I was surprised to see that Nadine Dorries and David Tredinnick were members of the newly-formed Select Committee on Health. So surprised, I half-wondered at first if the announcement was some kind of spoof. Sadly, it appears that Dorries and Tredinnick really are on the Health Select Committee.
This blog lists some of the new members of Commons Select Committees. While I am pleased to note that Philip Davies will again be part of the committee for Culture, Media and Sport (this committee will now also cover the Olympics and is the Select Committee for Culture, Olympics, Media and Sport), as he has made clear his support for reform of England’s libel laws, the appointments of Dorries and Tredinnick fill me with doom. Here’s why…
Nadine Dorries MP
Nadine Dorries has been responsible for the uncritical promotion of misinformation (that happened to fit her agenda), for example this hoax: ‘hand of hope’. Then there’s the removal of the comment facility on her blog, detailed here. Dorries decided to close blog comments (claiming she didn’t have time for them, despite still finding time to blog).
I wrote about Nadine Dorries on drugs last year and used comments made by Dorries on Twitter as the basis of my post. Her responses to comments made by others (using evidence to back up their points) were illogical in the extreme, as I detail in the blog post linked to above.
Dorries is driven by ideology to the extent that she ignores evidence that does not suit her and uncritically promotes any evidence that does suit – whether this information is at all reliable or not. God only knows what she made of the news today that the human foetus feels no pain before 24 weeks, according to a major review of scientific evidence published today. The Guardian reminds us that:
Efforts in the Commons to reduce abortion limits to 22 or 20 weeks were defeated in 2008. The reports will hamper campaigners’ efforts for an early return to the topic, despite David Cameron having suggested before the election that that might happen.
Dorries, now a member of the Health Select Committee, is one of those campaigners. How she will deal with the evidence that has been reported by researchers (research that was instigated by the previous Health Select Committee) is uncertain. If she ignores the evidence, one might ask whether she is suited to membership of the Select Committee. (Although some were asking answering that question before the sad news of her appointment was announced.)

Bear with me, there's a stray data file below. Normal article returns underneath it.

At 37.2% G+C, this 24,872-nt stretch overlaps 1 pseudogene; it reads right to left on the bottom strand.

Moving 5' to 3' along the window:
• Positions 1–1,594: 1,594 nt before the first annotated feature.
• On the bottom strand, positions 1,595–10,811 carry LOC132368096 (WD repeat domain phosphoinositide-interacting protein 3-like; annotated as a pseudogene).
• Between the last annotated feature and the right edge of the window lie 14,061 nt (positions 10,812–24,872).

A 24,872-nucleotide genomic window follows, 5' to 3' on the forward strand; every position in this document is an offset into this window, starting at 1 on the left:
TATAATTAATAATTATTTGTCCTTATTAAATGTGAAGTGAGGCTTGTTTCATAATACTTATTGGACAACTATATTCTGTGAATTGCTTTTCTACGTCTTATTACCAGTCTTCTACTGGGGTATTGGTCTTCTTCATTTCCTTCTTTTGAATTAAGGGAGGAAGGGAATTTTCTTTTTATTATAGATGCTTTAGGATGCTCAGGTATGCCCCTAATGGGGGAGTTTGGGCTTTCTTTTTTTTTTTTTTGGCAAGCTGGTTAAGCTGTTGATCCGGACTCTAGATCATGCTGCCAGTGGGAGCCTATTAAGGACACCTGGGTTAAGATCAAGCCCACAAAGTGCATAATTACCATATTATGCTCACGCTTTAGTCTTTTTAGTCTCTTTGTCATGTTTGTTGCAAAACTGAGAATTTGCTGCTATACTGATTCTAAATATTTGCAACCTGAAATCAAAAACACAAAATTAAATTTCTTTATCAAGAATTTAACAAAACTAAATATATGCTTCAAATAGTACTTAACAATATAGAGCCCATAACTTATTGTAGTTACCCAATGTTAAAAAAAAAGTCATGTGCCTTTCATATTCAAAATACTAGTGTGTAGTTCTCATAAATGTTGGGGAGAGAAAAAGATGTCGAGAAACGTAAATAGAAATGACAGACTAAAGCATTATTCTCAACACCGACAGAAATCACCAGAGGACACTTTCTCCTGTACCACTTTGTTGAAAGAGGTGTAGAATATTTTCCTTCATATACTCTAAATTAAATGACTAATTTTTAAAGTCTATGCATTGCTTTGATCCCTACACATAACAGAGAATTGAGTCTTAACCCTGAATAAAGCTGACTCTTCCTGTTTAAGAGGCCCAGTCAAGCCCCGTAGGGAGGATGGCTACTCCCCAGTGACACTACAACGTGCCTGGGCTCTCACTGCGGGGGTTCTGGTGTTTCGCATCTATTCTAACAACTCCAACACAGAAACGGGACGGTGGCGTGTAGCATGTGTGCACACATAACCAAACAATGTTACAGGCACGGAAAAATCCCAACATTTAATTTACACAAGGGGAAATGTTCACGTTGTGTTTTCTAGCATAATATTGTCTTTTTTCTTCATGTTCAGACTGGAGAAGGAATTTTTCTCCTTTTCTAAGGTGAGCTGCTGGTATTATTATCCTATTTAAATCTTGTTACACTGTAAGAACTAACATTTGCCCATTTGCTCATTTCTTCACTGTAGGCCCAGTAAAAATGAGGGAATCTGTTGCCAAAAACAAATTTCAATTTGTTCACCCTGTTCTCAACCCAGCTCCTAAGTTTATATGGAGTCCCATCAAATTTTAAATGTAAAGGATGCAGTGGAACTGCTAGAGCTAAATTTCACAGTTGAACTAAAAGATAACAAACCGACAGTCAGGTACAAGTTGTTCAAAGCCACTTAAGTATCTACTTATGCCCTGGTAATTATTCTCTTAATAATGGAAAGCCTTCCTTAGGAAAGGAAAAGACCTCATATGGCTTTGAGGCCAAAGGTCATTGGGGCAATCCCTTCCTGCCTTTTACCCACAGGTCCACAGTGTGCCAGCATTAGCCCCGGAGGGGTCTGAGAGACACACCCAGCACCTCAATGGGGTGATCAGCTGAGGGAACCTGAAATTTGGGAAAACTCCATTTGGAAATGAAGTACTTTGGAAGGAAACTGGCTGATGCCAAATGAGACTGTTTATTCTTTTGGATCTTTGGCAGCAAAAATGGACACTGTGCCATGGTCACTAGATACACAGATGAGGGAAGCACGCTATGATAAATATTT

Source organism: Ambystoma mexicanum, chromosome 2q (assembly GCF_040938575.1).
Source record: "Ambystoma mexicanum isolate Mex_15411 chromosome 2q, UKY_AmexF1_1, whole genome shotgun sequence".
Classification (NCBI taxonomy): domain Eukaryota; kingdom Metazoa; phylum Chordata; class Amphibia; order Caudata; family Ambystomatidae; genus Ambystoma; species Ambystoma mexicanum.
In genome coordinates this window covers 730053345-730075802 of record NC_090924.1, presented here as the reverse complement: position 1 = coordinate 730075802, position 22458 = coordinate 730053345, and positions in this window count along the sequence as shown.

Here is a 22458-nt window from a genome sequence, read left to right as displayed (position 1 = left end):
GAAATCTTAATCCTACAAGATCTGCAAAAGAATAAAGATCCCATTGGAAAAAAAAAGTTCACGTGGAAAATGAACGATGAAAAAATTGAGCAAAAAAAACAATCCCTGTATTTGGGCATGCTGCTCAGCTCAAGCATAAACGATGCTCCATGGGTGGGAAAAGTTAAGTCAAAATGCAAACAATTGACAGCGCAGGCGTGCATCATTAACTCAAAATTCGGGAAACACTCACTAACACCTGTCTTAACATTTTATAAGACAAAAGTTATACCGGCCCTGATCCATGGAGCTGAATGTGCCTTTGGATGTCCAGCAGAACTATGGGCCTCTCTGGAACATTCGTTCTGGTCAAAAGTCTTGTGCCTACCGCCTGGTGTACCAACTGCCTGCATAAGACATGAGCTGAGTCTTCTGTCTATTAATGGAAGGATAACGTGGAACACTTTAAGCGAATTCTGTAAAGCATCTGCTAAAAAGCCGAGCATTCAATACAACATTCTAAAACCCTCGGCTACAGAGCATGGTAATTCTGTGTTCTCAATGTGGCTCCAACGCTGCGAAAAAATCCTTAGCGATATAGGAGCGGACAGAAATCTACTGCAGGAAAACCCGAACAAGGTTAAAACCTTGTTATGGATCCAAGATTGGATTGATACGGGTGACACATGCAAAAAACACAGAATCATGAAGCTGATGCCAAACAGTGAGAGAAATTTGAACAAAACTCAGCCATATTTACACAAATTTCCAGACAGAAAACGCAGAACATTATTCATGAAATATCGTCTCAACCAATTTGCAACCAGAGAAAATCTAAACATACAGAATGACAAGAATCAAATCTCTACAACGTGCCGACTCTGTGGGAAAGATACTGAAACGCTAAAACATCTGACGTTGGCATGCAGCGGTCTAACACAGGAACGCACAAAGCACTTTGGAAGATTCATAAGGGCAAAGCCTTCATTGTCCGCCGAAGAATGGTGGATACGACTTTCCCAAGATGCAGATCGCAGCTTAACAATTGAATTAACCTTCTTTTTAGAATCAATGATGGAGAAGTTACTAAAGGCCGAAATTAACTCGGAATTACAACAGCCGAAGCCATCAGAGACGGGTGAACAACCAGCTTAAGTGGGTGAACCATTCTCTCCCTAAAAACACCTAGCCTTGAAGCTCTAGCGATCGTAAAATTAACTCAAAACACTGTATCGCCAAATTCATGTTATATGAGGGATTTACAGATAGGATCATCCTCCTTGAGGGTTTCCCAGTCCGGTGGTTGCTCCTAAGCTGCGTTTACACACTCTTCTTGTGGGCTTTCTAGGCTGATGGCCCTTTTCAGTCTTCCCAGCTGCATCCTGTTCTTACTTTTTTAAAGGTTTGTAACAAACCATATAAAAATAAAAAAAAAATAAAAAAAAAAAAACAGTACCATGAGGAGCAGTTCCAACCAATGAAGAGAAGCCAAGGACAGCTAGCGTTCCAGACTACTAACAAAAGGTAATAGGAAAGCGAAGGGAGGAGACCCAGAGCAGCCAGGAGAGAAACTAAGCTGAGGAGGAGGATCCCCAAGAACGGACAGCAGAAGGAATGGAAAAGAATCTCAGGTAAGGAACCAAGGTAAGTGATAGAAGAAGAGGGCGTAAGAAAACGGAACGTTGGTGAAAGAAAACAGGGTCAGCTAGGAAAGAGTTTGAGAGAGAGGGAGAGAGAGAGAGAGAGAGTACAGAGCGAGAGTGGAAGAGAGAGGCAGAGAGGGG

David Tredinnick MP
David Tredinnick seems to be a rather different kettle of fish to Dorries, but is also led by his beliefs to the extent that he ignores evidence that does not suit her and uncritically promotes any evidence that does suit – whether this information is at all reliable or not.
Tredinnick is a fan of homeopathy and other alternative inert treatments. In the post I have linked to, there are quotes from Tredinnick to the effect that “homeopathy does not fit normal methods of assessment” (a point refuted a thousand times – notably by Ben Goldacre in the Guardian) and that skeptics have trouble accepting the value of acupuncture because they don’t believe in the non-existant meridians Tredinnick has such faith in.
That acupuncture is generally no more effective than sham acupuncture might also have something to do with skepticism toward acupuncture. In this paper, the authors found that the analgesic effect of acupuncture was small, could not be distinguished from bias, and was unrelated to the types of sham treatment used as control. You can (a) use ‘real’ acupuncture and place needles in acupuncture points, (b) use a sham acupuncture that places needles in points unrelated to meridians, or (c) use a sham procedure that does not insert needles anywhere. One will work roughly as well as another. (Or to put it another way, are equally ineffective.)
Tredinnick was also responsible for some bizarre comments in Parliament regarding alternative medicine and perceived attacks on alternative medicine by scientists. I’ll repeat the most remarkable claim here:
The opposition is based on what I call the SIP formula—superstition, ignorance and prejudice. It tends to be based on superstition, with scientists reacting emotionally, which is always a great irony. They are also ignorant, because they never study the subject and just say that it is all to do with what appears in the newspapers, which it is not, and they are deeply prejudiced, and racially prejudiced too, which is troubling.
Not content with referring to skeptical scientists, en masse, as emotional and ignorant, David Tredinnick also saw fit to refer to them as racially prejudiced.
The Twenty First Floor have also blogged on the odd and worrying appointments of Tredinnick and Dorries. And, because not all articles in the mainstream media are bad (however much I criticise the MSM), here is an article from Adam Rutherford in the Guardian on the appointment of Tredinnick to the Parliametary Select Committee.